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  • Writer's pictureHolly

A Beautiful Easter

We are proud of the egg colors that we're getting here at Porch Swing. But - Easter is a comin'. When I was a kid, we'd buy special grocery store eggs - white ones - to dye for easter. I'm not sure why we never tried to dye the brown eggs from our farm. So - for Easter this year - I thought I'd give it a try.

Our egg palette is growing (and Aaron is furiously plotting genetic combos to create new colors) but there are certain colors of eggs that the girls just don't do. Let's take a look at what we ended up with and then we'll get into the how.

Nice huh?

We started with ones like these

I hadn't ever tried natural dyes - ones created from fruits and vegetables. And I think they worked really well.

I used 3 different dyes - beets, blackberries and onion skins.

Here's the dye from the beets:

I chopped one medium beet and put it in a small saucepan with 2 cups of water. I cooked for 15 minutes or so and then strained it.

Similarly, I used about a cup of yellow onion skins and a cup of blackberries, each with 2 cups of water. Same method.

I put each dye into a stainless or glass bowl. The container should be tall and deep so that the eggs can be submerged.

And you're asking - what's the best way to boil those eggs before I dye them so that they are actually edible after I've done all this work? Do I have the method for you!

In a medium saucepan, add about 1" of water. Bring it to a good boil. While you're waiting, in a steamer - the one that looks like a UFO - gently place a dozen eggs. Don't layer them.

When that water is boiling, CAREFULLY lower the steamer into the water. You can turn the water off for this step and then bring it back to a boil.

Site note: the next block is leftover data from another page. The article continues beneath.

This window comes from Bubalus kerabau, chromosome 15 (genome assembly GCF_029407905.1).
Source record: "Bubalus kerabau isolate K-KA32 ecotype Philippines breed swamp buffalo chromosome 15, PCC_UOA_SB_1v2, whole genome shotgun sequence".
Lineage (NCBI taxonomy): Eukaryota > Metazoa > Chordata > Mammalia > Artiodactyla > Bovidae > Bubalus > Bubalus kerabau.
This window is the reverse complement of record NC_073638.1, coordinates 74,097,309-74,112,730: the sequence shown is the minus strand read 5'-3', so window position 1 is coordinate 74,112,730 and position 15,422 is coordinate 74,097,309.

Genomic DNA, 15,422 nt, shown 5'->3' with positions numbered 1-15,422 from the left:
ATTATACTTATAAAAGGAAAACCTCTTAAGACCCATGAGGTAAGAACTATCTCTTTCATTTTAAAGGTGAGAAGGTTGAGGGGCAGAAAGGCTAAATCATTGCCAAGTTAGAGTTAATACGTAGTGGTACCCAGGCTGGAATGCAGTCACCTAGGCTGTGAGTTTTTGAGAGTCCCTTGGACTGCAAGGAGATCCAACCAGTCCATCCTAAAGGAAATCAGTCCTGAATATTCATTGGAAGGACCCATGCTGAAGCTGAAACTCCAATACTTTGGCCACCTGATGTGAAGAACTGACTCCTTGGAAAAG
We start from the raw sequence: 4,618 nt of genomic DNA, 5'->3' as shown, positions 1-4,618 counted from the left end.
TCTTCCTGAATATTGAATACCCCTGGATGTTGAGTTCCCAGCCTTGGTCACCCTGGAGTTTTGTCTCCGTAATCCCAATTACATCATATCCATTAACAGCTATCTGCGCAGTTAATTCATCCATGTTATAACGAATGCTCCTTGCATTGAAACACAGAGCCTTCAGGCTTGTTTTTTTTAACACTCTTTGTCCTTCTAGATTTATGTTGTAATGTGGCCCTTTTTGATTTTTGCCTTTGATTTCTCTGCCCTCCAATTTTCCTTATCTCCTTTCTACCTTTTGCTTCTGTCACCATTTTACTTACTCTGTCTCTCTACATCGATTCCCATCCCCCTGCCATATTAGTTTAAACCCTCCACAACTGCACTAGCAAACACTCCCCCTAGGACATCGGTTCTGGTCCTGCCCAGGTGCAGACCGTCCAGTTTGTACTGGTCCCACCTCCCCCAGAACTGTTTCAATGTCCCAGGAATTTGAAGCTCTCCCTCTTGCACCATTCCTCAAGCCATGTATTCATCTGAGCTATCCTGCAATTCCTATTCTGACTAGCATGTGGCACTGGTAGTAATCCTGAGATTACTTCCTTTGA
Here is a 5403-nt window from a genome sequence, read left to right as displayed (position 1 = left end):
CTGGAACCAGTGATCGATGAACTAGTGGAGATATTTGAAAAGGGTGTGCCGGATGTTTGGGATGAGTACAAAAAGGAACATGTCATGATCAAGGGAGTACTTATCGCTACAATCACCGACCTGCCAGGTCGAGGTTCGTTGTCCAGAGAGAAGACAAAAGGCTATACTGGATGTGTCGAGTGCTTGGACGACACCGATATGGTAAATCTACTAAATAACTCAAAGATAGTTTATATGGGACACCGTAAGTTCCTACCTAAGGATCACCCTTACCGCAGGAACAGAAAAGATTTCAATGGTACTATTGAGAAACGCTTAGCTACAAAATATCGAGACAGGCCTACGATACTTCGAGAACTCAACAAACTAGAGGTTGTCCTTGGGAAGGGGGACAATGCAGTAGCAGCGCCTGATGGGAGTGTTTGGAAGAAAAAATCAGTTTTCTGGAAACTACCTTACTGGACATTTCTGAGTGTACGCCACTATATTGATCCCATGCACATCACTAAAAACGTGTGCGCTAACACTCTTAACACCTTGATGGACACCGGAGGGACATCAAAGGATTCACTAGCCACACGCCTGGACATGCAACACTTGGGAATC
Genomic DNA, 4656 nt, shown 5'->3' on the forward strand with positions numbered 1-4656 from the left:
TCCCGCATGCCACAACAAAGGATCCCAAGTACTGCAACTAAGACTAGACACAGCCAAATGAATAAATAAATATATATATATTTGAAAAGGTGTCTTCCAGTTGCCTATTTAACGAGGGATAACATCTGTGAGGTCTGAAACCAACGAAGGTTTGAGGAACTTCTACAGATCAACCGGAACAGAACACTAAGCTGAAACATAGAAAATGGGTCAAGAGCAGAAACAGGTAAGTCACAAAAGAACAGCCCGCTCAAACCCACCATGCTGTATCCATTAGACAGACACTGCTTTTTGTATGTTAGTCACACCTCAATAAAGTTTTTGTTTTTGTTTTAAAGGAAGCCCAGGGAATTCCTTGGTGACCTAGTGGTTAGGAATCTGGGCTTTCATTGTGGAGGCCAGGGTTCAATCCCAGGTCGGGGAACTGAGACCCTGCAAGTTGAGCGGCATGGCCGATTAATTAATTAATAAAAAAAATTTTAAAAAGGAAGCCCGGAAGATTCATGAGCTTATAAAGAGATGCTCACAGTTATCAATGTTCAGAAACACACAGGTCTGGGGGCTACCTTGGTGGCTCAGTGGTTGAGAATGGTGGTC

When the steamer is in place, cover the pot and return it to a boil. Set the time for 12 minutes. This will get you boiled eggs - the yolk will be just a little soft in the middle. Cook longer if you

want them truly hard boiled - go for 20 if you love that green circle around the yellow. Prepare a mixing bowl of ice water.

When the time goes off, turn off the heat and move the eggs to the ice water. Carefully, of course. let them chill for 5 minutes before dying.

Here they are chillin'.

Did I mention that they peel easy? They do. And they won't look like weird white craters when you're done.

The dye will take some time to develop. Patience, Iago. Put 3 or 4 eggs in each color and stick the containers in the fridge. Not a bad idea to put a lid on them to avoid spillage or evaporation. Leave them in overnight.

Gently, remove them from the dye with tongs or a slotted spoon. I used my fingers, but I love living on the edge. Place on a wire rack positioned over a cookie sheet.

Honest talk here - I had to do the dye part twice. The bloom from the eggs - a coating that our eggs have because they come straight from the chickens - interfered with it the first try. So - I dyed and rinsed/wiped the eggs and then dunked them again.

And - I think - they were worth the wait. Happy Easter to all!

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